Sept 2020 – This is the response submitted from Benalla branch to the Victorian ALP Reform review. The branch writes: “It is generally supportive of the Open Labor/Independents proposals while also emphasising the need for a community organising approach to building the Party and achieving labour movement goals. Thanks for providing leadership on these matters.”
1. How do we respect the various motivations people have to join the ALP
In our experience most people join the ALP because they believe in its values and want to be part of a like-minded group who can achieve social change. This is particularly important in regional areas where conservative voters may be in the majority. ALP members may never have lived in a Labor held seat – but they still want to meaningfully support the party and wider social justice goals of the labour movement
People obviously want to support the party at election time to win government and defeat the conservatives. However most engaged members also want to be involved in meaningful activity in between elections. This activity may be around a local issue or wider social justice or union campaign. In our view this on-going activity is essential to building and sustaining member interest and sense of purpose.Members may or may not want to be involved in the wider decision making structures of the party. However, it is important that the structures and means to be involved are transparent and clearly explained to members and branches.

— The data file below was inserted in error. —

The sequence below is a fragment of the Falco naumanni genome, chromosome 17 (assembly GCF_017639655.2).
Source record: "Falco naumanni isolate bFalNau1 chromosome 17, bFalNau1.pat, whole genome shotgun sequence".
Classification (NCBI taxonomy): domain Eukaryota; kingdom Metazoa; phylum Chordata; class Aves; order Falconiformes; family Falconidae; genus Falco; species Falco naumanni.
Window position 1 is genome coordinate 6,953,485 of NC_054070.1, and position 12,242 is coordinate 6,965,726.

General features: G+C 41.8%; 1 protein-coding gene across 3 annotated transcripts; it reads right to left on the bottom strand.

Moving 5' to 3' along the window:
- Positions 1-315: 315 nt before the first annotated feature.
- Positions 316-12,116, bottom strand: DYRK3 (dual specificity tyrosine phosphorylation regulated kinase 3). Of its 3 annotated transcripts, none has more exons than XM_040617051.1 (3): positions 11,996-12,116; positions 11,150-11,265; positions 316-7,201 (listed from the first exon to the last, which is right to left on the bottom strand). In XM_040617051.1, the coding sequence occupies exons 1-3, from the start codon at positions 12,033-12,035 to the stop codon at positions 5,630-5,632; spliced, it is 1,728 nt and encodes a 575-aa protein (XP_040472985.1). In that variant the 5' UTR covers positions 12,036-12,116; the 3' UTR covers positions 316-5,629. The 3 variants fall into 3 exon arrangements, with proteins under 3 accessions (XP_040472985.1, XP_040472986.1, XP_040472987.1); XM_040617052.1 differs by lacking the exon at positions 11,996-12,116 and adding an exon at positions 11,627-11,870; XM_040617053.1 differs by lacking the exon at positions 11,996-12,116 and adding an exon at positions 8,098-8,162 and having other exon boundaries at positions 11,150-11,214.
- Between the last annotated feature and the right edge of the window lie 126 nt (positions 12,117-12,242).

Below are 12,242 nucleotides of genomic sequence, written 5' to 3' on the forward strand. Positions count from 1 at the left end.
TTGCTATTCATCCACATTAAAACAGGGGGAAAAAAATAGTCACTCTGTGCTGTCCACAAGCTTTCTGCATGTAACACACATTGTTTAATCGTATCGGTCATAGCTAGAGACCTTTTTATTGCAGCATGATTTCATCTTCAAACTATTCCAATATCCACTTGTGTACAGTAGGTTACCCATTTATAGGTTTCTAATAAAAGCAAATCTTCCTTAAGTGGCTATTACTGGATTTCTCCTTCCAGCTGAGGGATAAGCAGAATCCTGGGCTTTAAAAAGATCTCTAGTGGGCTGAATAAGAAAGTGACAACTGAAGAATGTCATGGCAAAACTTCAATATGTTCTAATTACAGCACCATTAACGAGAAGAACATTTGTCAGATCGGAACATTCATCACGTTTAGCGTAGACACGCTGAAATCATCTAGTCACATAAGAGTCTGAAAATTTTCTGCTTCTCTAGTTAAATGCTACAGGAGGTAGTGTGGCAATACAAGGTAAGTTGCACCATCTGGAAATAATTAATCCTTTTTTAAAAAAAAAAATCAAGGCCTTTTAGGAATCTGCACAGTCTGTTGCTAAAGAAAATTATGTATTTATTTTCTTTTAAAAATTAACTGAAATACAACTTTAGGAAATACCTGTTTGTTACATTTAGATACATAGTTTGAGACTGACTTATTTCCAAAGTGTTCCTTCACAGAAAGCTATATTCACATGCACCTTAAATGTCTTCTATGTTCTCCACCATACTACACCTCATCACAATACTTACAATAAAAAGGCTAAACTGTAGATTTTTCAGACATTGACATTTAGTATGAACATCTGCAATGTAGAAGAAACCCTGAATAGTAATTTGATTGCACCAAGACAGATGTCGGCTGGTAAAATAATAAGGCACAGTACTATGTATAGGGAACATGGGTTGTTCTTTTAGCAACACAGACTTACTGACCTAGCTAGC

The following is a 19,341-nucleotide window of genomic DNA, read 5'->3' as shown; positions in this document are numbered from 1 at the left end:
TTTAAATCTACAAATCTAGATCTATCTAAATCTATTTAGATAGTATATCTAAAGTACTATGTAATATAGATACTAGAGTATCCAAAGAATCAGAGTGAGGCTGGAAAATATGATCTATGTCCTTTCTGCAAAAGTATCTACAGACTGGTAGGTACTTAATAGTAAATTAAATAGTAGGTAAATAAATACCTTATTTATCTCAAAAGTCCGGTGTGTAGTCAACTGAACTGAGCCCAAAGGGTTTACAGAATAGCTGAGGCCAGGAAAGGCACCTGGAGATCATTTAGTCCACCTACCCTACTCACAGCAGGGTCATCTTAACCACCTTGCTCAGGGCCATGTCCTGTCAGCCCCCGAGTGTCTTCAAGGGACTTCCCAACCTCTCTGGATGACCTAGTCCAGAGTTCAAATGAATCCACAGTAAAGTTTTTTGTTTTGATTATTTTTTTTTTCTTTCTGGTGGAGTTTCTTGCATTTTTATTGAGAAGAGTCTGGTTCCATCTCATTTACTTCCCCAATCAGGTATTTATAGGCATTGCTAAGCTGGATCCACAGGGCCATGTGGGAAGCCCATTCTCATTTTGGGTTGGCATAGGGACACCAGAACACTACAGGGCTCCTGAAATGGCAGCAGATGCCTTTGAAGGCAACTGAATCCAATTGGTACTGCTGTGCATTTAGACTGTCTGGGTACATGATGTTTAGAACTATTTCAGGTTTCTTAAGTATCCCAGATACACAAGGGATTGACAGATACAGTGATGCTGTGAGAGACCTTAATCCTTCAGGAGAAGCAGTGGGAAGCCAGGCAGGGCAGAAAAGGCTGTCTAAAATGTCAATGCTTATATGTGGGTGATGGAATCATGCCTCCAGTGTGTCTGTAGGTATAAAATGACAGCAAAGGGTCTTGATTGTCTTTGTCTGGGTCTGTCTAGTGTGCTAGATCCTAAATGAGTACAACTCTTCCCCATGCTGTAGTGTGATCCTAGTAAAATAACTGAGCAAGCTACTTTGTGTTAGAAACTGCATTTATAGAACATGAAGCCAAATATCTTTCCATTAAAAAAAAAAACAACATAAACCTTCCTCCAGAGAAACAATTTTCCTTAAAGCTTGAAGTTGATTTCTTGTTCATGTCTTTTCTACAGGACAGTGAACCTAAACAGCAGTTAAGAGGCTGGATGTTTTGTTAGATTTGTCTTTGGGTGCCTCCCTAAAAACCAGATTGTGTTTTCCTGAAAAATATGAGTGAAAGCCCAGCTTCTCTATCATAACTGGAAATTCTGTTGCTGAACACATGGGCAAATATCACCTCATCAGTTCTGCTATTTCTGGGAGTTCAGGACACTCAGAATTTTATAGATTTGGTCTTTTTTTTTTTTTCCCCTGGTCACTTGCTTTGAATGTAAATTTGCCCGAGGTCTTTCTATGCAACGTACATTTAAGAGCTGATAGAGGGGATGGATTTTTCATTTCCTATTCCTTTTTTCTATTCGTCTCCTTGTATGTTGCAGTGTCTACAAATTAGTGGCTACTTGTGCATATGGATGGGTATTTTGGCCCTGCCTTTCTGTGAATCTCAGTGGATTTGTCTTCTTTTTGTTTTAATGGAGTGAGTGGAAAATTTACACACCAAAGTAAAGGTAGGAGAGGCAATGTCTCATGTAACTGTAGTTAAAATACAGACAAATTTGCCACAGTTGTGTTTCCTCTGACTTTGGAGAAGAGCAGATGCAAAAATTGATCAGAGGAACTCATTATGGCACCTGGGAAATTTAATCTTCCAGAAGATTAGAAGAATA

The party organisation needs to better respect the motivations of people by clearly communicating with branches and individual members about party structures, campaigns and goals. The motivation and activity of members needs to be recognised and encouraged, not ignored until required for the next election cycle.
1.2 Requirements for membership
Some adjustments may be required to prevent branch stacking. However, in general terms, it should be easy and straightforward to join the Labour Party and become involved in branch life. Our branch has grown membership in recent years by being active in the community and campaigns and attracting genuine people on that basis.
A number of members have reported that it has been difficult to join the Party, especially if they attempted to join Central branch. This is the obvious first step if you go online and seek to join Labor. They have recounted lengthy delays and lack of communication about application status. This is not a good introduction the party and likely deters many potential new members.